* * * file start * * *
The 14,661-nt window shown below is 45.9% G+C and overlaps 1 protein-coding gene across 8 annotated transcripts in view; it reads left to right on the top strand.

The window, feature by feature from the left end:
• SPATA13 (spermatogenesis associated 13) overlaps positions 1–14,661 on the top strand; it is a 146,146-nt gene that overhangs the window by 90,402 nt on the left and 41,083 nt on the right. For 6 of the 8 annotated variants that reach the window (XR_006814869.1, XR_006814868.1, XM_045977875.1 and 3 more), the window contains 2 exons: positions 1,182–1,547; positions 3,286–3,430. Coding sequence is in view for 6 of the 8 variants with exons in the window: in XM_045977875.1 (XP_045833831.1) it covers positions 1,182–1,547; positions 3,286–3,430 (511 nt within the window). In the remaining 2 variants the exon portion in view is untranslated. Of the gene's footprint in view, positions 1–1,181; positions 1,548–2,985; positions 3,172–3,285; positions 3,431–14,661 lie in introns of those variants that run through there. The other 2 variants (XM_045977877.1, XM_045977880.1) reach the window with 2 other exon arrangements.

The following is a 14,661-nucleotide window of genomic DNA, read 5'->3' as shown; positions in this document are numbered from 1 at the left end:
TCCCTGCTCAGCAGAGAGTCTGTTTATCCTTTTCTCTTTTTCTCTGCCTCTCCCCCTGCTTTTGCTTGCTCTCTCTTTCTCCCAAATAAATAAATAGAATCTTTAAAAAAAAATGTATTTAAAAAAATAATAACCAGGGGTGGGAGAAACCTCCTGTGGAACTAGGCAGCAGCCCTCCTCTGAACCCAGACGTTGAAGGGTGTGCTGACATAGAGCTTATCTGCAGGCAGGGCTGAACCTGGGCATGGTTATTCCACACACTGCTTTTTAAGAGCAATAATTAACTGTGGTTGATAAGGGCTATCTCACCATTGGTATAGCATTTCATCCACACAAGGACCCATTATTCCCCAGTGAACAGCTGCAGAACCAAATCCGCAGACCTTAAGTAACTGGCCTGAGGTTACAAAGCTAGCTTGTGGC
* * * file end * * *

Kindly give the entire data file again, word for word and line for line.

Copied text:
The 14,661-nt window shown below is 45.9% G+C and overlaps 1 protein-coding gene across 8 annotated transcripts in view; it reads left to right on the top strand.

The window, feature by feature from the left end:
• SPATA13 (spermatogenesis associated 13) overlaps positions 1–14,661 on the top strand; it is a 146,146-nt gene that overhangs the window by 90,402 nt on the left and 41,083 nt on the right. For 6 of the 8 annotated variants that reach the window (XR_006814869.1, XR_006814868.1, XM_045977875.1 and 3 more), the window contains 2 exons: positions 1,182–1,547; positions 3,286–3,430. Coding sequence is in view for 6 of the 8 variants with exons in the window: in XM_045977875.1 (XP_045833831.1) it covers positions 1,182–1,547; positions 3,286–3,430 (511 nt within the window). In the remaining 2 variants the exon portion in view is untranslated. Of the gene's footprint in view, positions 1–1,181; positions 1,548–2,985; positions 3,172–3,285; positions 3,431–14,661 lie in introns of those variants that run through there. The other 2 variants (XM_045977877.1, XM_045977880.1) reach the window with 2 other exon arrangements.

The following is a 14,661-nucleotide window of genomic DNA, read 5'->3' as shown; positions in this document are numbered from 1 at the left end:
TCCCTGCTCAGCAGAGAGTCTGTTTATCCTTTTCTCTTTTTCTCTGCCTCTCCCCCTGCTTTTGCTTGCTCTCTCTTTCTCCCAAATAAATAAATAGAATCTTTAAAAAAAAATGTATTTAAAAAAATAATAACCAGGGGTGGGAGAAACCTCCTGTGGAACTAGGCAGCAGCCCTCCTCTGAACCCAGACGTTGAAGGGTGTGCTGACATAGAGCTTATCTGCAGGCAGGGCTGAACCTGGGCATGGTTATTCCACACACTGCTTTTTAAGAGCAATAATTAACTGTGGTTGATAAGGGCTATCTCACCATTGGTATAGCATTTCATCCACACAAGGACCCATTATTCCCCAGTGAACAGCTGCAGAACCAAATCCGCAGACCTTAAGTAACTGGCCTGAGGTTACAAAGCTAGCTTGTGGC